Michael Orlando could be your next-door neighbor.

He graduated from St. John's University. He has a wife and three children. He used to teach grammar school on Long Island.

But there is something that distinguishes him from your ordinary grade-school teacher. According to a tape recording played in court today, he matriculated as a hit man for the Mafia.

"This . . . is a bad kid, you know, this kid Mike," Orlando's onetime employer, William P. Masselli, told a visitor to his South Bronx meat plant on March 8, 1979.

"When I say he's a bad kid, forget about it. He knows it. This guy's got about 10 under his belt already, in case you don't know it."

FBI monitors conducting an organized crime surveillance of Masselli's plant recorded every word, the court was told today in connection with the case against former U.S. labor secretary Raymond J. Donovan, Masselli and eight other men.

The chief monitor, FBI agent Robert A. Levinson, testified that there was "no doubt in my mind, sir," that Orlando was being credited, in gangland parlance, with 10 murders.

Levinson also conceded, under cross-examination, that the FBI failed to include any mention of the allegation in its daily log or in the periodic reports to the federal district judge in charge of the surveillance.

The judge was told other details about the conversation, including the "bad kid" remark, but that was all.

Defense lawyers contend that the omissions stem from the fact that Orlando was also a $500-a-week FBI informer who had been the key to getting court approval for the surveillance.

And they contend that the tape recordings -- now the principal evidence in the Donovan case -- must be suppressed because of the FBI's alleged failure to inform the court, and the Justice Department, of Orlando's criminal activities.

In his seventh grueling day on the witness stand, Levinson said he went by the books and treated Orlando "like any other subject" overheard during surveillance.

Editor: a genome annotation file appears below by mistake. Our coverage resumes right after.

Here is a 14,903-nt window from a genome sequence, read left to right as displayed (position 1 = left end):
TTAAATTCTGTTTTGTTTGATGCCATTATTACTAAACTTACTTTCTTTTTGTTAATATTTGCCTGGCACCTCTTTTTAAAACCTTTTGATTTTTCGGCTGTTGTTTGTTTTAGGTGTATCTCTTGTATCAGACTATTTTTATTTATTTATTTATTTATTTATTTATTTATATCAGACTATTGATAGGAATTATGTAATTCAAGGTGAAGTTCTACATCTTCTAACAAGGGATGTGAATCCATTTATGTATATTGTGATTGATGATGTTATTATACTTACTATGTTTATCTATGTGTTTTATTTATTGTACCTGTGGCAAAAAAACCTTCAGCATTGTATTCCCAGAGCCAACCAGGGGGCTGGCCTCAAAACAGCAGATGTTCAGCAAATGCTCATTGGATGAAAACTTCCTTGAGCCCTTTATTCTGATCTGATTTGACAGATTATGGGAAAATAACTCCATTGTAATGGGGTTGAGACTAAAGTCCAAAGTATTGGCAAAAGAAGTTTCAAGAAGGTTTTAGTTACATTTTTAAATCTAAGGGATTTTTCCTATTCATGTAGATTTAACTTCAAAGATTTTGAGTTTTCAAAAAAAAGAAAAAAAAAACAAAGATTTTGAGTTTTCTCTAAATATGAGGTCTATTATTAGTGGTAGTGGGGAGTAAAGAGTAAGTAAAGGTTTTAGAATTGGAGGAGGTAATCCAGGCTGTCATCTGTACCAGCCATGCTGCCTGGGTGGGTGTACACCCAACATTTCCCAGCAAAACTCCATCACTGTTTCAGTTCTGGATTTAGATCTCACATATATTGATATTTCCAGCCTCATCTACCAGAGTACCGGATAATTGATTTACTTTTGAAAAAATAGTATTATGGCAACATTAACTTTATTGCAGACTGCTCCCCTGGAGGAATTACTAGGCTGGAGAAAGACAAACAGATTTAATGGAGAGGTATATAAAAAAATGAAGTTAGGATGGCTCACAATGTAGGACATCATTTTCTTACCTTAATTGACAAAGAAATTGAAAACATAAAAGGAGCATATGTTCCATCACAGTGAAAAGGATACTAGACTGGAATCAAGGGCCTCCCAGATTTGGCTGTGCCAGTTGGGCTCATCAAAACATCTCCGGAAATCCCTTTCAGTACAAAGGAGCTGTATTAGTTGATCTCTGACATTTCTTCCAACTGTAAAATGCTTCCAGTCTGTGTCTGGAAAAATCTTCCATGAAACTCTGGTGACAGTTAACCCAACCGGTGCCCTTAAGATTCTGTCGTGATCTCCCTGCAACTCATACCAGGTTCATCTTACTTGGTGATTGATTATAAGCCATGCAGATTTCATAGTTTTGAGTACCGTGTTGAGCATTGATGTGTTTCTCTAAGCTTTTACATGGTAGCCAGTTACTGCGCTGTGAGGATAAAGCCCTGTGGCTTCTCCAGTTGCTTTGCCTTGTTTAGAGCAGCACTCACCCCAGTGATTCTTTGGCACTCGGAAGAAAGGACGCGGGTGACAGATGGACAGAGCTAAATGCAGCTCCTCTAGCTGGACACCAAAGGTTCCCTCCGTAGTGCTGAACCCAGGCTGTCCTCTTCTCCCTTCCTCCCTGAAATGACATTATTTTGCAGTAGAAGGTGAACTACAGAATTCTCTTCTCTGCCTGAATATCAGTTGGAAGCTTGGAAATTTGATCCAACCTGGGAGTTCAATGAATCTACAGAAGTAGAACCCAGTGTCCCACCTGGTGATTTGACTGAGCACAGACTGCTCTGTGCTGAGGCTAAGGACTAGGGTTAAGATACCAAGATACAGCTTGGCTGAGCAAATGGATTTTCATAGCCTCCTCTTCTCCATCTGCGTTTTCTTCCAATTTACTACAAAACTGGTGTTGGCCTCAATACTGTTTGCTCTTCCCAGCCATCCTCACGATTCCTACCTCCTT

But Levinson plainly had to walk a tightrope because he was the only FBI monitor who recognized Orlando's voice from the outset and knew that he was an informer.

Levinson said he remembered the March 8, 1979, conversation clearly, but another FBI agent was compiling the logs that morning and perhaps skipped over it.

Feeling "a duty" to protect Orlando's status as a secret informer, Levinson said that he told only one other FBI man, Lawrence Sweeney, who had recruited Orlando, about the "10 under his belt" remark.

Asked why he didn't report it to FBI higher-ups, Levinson said he would have done that "if there had been a specific reference to a murder."

But he said, "Masselli's reference to '10 under his belt' -- that's not unusual."

Levinson said he did ask Orlando himself "whether he had 10 under his belt" at some later date.

"I asked the gentleman whether he committed any murders. He denied it," Levinson testified. "I had no specific homicide to investigate."

Orlando has since admitted that he was the gunman in the Sept. 22, 1978, gangland slaying of a mobster named Salvatore (Sally Blind) Frascone.

But there has been no suggestion that his FBI handlers knew about that until years later when Orlando entered the federal witness protection program.

The FBI agents who dealt with Orlando continued to contend that, whatever his morals, he was an invaluable informer.